The third cause of action further alleges Brady appeared at the auction pursuant to some agreement with Lanser to bid in excess of $200,000 for Lanser’s one-half interest in the property even though the fair market value of the property was only “approximately $78,000.00.” On information and belief, Blackburn alleges Brady had no intention of acquiring Lanser’s interest in the property for more than $200,000, and “submitted his bid solely to drive up the amount [Blackburn] was required to credit bid against his judgment, thereby reducing [his] judgment against Lanser by more than $210,000 .00.” Blackburn also alleges Brady’s statements made at the creditor’s sale concerning his bid were knowingly “false and fraudulent,” and made with the intent of inducing Blackburn “to credit bid more money than was fair or necessary to acquire” the subject property. Blackburn reasonably relied on the truth of Brady’s statements concerning his bid and was damaged by doing so “in an amount not less than $132,000.”
In response, Brady filed both a demurrer to and a motion to strike Blackburn’s complaint under the anti-SLAPP law. The court overruled the demurrer before considering Brady’s motion to strike. Brady argued in the motion that section 425.16 applied to each of the causes of action in Blackburn’s complaint because Brady’s claims arose from the exercise of his rights of petition and free speech in protecting his property interests and were ancillary to judicial proceedings between Blackburn and Lanser as well as the Sheriff’s auction being an “official proceeding” in which Brady exercised his right to “bid” on the subject property, which in turn was a privileged communication under Civil Code section 47, subdivision (b).
In opposing the anti-SLAPP motion, Blackburn argued there was no logical or legal basis to apply section 425.16 to his partition and accounting causes of action because they are not based upon any protected speech, conduct or petitioning activity within the meaning of that section, merely upon co- ownership of the property. As to the third cause of action, Blackburn argued his claim of fraud is not based upon statements made in an “official proceeding,” but only upon a bid in a foreclosure sale which is analogous to a business transaction not subject to protection under section 425.16. Blackburn further asserted that Brady’s motion must be denied because Blackburn and his attorney’s declarations showed there is a high probability Blackburn will prevail on each cause of action.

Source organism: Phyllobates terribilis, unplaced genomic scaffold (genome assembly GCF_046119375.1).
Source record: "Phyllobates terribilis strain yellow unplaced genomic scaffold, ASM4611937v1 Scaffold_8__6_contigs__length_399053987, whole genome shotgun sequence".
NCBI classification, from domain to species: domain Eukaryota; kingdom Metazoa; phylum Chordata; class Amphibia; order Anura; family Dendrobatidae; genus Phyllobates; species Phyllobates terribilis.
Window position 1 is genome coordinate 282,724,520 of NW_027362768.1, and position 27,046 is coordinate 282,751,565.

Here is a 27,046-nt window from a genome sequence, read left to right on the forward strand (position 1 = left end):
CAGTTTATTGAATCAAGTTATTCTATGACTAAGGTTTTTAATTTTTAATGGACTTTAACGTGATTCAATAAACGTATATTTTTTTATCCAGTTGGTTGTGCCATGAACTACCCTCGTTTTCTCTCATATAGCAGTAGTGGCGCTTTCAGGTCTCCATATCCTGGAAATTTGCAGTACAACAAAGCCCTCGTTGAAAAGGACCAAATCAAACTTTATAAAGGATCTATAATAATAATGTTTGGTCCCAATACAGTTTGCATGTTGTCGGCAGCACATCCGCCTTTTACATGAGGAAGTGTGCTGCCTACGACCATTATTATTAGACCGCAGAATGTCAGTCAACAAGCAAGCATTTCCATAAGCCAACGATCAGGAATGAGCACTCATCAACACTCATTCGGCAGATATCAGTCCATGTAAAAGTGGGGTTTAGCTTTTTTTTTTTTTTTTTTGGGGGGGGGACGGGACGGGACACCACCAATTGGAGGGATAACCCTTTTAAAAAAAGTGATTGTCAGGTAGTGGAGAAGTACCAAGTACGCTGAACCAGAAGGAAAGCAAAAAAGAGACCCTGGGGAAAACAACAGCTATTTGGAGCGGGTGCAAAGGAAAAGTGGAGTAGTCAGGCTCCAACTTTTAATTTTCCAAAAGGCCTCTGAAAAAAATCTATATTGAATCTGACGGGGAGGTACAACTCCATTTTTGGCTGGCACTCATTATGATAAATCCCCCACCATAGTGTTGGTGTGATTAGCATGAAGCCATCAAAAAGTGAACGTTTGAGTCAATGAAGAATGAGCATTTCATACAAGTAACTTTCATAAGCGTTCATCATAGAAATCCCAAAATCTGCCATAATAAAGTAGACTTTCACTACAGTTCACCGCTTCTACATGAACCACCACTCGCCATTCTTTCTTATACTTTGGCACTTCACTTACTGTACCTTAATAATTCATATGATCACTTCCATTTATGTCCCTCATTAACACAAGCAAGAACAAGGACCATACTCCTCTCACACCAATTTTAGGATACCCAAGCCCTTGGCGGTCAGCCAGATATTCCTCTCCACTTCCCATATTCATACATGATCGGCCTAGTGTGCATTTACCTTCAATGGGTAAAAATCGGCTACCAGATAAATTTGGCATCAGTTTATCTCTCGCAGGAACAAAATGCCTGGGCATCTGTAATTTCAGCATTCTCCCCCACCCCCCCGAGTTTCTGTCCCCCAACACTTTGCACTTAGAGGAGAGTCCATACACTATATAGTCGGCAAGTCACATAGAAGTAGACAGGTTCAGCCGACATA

The court issued a telephonic ruling denying the motion to strike Blackburn’s complaint, finding neither the partition and accounting causes of action arose from constitutionally protected activity, and even assuming they did, Blackburn had shown a likelihood of prevailing on the merits of both causes of action. As to the third cause of action for fraud, the court found that “[Brady's] ‘bidding process’ at the Sheriff’s execution sale is not covered by [section] 425.16. Even if it were, [Blackburn] has shown by his declaration and that of his counsel, a probability of prevailing on this cause of action.” Because neither party requested oral argument, the court’s tentative became its final ruling denying the section 425.16 motion. Brady appealed.
I. SUMMARY OF APPLICABLE ANTI-SLAPP LAW
The Legislature’s purpose in enacting the anti-SLAPP statute is defined in subdivision (a) of section 425.16: